Annan appeals for aid to Afghanistan at launch
Annan appeals for aid to Afghanistan at development strategy launch in London
On its difficult journey from conflict and devastation to nascent democracy, Afghanistan has succeeded in forging a progressively reinvigorated State, Secretary-General Kofi Annan said today in London, urging the international community to respond with assistance and pledging the support of the United Nations in this endeavour.
“This is time for committed action,” he said. “After being forced to sacrifice so much in war, the Afghan people have willingly given even more to peace. They expect a peace dividend. And they deserve it,” he told the opening of a two-day donors' conference on Afghanistan, which is co-hosted by the Afghan and British Governments as well as the UN.
The London Conference has before it the Afghan Government's development strategy.
Conference participants will formalize their agreement as an Afghanistan Compact, in which the Afghan Government will commit itself to pursue certain security, governance and development goals over the next five years and the international community will pledge its support.
The Compact “sets forth measurable and time-bound benchmarks on a clear set of priorities,” Mr. Annan said. “In short it presents a result-oriented plan for Afghanistan's future. As co-chair of the Compact's Monitoring Board, the UN will support Government efforts to make international assistance more visible to the Afghan people.”
The Secretary-General pointed out that recent attacks have been a sad reminder that the country's peace is fragile, and that Afghanistan remains in an insecure environment of terrorism, extremist violence and the illicit and corrupting narcotics industry.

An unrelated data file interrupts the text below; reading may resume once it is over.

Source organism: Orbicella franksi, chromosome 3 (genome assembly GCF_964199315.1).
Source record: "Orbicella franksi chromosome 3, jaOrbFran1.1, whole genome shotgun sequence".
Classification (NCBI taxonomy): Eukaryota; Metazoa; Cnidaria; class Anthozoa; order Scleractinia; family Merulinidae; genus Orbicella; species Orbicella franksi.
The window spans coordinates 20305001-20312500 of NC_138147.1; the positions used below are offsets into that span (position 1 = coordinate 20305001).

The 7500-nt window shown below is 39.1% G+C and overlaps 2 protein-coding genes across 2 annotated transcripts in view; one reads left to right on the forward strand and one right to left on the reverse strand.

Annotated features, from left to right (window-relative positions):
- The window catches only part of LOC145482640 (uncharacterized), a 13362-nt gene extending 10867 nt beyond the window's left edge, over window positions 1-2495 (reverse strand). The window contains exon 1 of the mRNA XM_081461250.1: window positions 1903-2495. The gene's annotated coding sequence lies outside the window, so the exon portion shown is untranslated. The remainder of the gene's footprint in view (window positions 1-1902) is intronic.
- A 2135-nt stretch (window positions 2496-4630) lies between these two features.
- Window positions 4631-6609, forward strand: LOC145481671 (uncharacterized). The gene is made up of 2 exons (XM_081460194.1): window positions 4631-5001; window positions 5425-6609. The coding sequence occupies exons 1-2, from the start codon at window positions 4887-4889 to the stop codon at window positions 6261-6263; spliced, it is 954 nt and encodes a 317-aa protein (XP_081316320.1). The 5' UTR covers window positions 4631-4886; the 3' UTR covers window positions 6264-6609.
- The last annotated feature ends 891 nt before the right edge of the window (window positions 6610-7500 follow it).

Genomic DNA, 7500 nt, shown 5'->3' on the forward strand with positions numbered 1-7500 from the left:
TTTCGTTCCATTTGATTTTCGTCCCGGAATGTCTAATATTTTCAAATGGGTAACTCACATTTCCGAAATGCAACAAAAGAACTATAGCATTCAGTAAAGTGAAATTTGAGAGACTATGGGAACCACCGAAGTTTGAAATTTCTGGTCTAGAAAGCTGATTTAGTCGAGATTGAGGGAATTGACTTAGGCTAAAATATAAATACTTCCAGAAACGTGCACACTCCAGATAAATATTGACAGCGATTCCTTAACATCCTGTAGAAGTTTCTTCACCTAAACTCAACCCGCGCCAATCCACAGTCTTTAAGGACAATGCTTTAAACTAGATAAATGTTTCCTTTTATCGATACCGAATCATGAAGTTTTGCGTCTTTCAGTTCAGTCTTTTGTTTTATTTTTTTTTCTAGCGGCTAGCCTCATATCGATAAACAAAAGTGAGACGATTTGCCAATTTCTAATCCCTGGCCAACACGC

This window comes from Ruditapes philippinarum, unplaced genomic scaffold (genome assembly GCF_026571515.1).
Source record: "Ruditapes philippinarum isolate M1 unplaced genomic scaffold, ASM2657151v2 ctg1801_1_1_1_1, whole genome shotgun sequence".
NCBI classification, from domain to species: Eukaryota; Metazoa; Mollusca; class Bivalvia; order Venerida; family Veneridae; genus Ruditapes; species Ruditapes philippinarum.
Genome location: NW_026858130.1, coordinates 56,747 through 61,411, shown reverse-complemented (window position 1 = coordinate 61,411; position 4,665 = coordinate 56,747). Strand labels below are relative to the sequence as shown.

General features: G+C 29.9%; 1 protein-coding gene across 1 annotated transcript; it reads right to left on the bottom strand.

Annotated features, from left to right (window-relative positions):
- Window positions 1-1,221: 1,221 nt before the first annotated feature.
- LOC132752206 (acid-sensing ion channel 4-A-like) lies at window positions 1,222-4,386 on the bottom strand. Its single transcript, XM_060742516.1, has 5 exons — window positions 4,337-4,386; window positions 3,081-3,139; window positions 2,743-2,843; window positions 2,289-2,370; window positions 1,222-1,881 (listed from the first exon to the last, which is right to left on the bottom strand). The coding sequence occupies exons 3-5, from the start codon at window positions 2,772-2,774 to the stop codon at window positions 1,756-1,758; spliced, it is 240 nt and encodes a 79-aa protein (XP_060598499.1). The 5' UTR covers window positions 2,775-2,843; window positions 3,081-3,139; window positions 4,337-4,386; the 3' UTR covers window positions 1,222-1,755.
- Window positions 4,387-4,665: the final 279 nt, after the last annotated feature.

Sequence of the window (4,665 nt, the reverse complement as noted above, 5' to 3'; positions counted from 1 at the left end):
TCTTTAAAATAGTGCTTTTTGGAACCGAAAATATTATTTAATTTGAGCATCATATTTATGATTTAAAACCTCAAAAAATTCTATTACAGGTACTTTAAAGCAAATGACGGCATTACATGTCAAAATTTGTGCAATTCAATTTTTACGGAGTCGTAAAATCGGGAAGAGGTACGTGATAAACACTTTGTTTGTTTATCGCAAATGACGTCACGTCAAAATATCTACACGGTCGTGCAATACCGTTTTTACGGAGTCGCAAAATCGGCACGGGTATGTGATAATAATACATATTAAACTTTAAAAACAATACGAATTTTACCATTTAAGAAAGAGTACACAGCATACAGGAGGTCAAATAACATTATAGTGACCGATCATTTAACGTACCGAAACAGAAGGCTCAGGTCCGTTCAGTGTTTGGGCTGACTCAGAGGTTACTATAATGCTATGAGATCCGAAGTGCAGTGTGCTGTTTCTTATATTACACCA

“It is in the interest of the entire international community to provide assistance as the country consolidates its moves towards peace, democracy and, above all, security, which underpins advancement on every other front,” Mr. Annan told the audience, which included Afghan President Hamid Karzai and British Prime Minister Tony Blair.
The partnership which emerged at the pledging conference in 2001 in Bonn, Germany, was being renewed in London and should continue to support the Afghan people. Mr. Annan said.
He called for Afghanistan's leaders at all levels to deliver on their end. “The long-term stability of the Afghan State and the credibility of its Government both depend on it.”
Also today in London, UK Foreign Secretary Jack Straw told reporters that the Conference “demonstrates how strongly the international community remains committed to supporting the people of Afghanistan in the long term.” He called the Compact evidence of a collective international determination “to see that the next stage of nation building succeeds.”
Afghan President Hamid Karzai said the Bonn process, begun four years ago, had produced an agreement to create the institutions of government. “Today, in the Afghanistan Compact, we have an agreement about making these institutions work.”